Special skills, Success and Saving the world…

batman

When you hear special skills what do you think of? Heroes, avengers and special agents or just what people are good at? I bet you don’t think of company law and directors… Some however may want or need to know if they require any special skills or qualifications to become a director.

When setting up a business or becoming a board member you won’t need to know how to fly, turn to fire, break down walls or turn things to ice. That’s right you won’t need any special powers or skills. Although you may wish that you had certain powers to help you deal with people.  In fact, there is no legal requirement for any qualifications except in certain specific businesses (e.g. investment companies). Other than there is an obligation to have at least one natural person serving as a director within each company.

Almost anyone can be a director, including both individuals and other limited companies. There are exceptions and these include the company’s auditor, those disqualified from acting as a director by the courts, undischarged bankrupts (permission from the court is required) and anyone under the age of 16. Beware though as an under-age individual can still acquire liabilities if they act as a director or as a shadow director.

Once you have your special skill set the next important factor is to know what responsibilities you have to the shareholders. In the main, there are certain legal duties with which a director must comply; these duties are owed to the company rather than the shareholders.

The Companies Act 2006 introduced statutory directors’ duties. Although these are similar to the previous duties it is worth taking legal advice to ensure none of your current practices, policies and procedures could lead to breaches. Make sure you #GetCompliant.

So what are the duties owed? Well you will be glad to hear they don’t include dressing up in a cape and boots to save the world… but they do include:

  • To promote the long-term success of the company. Not the interests of, say, the majority shareholder.
  • To act within the company’s constitution and powers. In other words only do things the company is authorised to do, and that the director has power to do. Again rather than the shareholders.
  • To exercise independent judgement. That’s right think for yourself – don’t take instructions from another person or, for that matter, a dominant director, on how to run the company.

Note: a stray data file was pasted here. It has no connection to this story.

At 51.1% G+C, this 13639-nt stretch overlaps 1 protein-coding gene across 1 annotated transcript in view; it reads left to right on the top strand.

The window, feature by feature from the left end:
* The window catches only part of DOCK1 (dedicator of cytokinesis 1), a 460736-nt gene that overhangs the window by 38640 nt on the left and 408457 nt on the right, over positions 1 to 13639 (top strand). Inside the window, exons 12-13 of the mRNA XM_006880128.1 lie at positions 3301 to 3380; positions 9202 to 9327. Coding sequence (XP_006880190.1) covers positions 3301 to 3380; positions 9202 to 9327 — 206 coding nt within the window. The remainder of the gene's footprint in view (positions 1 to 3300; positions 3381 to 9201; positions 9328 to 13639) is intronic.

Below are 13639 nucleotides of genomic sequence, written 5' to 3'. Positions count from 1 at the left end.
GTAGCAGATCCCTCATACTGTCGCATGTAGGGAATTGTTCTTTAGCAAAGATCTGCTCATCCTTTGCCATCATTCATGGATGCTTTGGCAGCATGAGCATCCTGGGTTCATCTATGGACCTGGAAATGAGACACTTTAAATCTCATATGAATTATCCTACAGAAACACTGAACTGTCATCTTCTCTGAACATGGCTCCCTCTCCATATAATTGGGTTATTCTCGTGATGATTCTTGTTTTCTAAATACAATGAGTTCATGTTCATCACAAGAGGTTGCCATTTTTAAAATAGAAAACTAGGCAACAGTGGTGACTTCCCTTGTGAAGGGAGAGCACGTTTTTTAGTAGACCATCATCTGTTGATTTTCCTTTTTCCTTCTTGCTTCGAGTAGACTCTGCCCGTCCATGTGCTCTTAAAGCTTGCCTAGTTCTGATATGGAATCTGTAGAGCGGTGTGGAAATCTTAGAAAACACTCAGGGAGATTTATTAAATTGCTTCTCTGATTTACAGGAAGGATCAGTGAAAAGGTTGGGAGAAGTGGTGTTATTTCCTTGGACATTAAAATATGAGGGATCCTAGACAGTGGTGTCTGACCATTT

• To exercise reasonable skill, care and diligence. Obviously.
  • To avoid ‘situational’ conflicts of interest. A situation where the interests of an individual do or may conflict, directly or indirectly, with the interests of the company. This would also cover a director exploiting any of the company’s property, information or opportunities.
  • Not to accept benefits from third parties especially when offered because of director status or their actions / non-action.
  • To declare any direct or indirect personal interest in any proposed transaction or arrangement to be entered into by the company (a ‘transactional’ conflict) to other members of the board. This can be done at either a board meeting or in writing.

Directors often ask what is success and how is it measured? It doesn’t mean how many ‘villains’ have been slayed in their attempt to take over the world, or indeed how quickly you uncover their evil master plan! But to help, the government has said that, for a trading company, ‘success’ will usually mean ‘long-term increase in value’. What constitutes success will be for the directors to decide for their particular company. As such if there is an action against a director for breach of duty the Courts should be reluctant to substitute their judgement for that of the directors.

Included in the Companies Act there is a non-exhaustive list of factors to assist directors in showing that they are promoting the success of the company. These include the:

  • likely consequences of any decision in the long term;
  • interests of the company’s employees;
  • need to foster the company’s business relationships with suppliers, customers and others;
  • impact of the company’s operations on the community and the environment;
  • desirability of the company maintaining a reputation for high standards of business conduct; and
  • need to act fairly between members of the company.

The factors to take into account, the weight to be given and ultimate actions must be exercised with due skill, care and diligence. Well, you never see the hero’s going round ‘blasting’ anything and everything with no due regard! Further, directors ought to consider whether additional or alternative factors should be taken into account depending on the company’s circumstances.

Although there are these rules and regulations to control what directors can and can’t do, remember that the shareholders can relieve directors of many of their duties. This is done by authorising directors to carry out certain acts, which would otherwise be a breach, in the articles of association.

Finally remember you have responsibility to others as well; as you must promote the long-term success of the company as a whole, this involves taking into account more than just the interests of the current shareholders. As well as the shareholders, you must consider the interests of other ‘stakeholders’ such as creditors and employees.

You also have a responsibility for ensuring that the company complies with all relevant legislation. Therefore, if you are in any doubt regarding compliance you should get in touch with a lawyer. It’s not worth getting it wrong, as the consequences are too high.

Get in touch if you want more information or a risk audit to ensure you are #Compliant. Go on #GetProactive and #GetLawSavvy.



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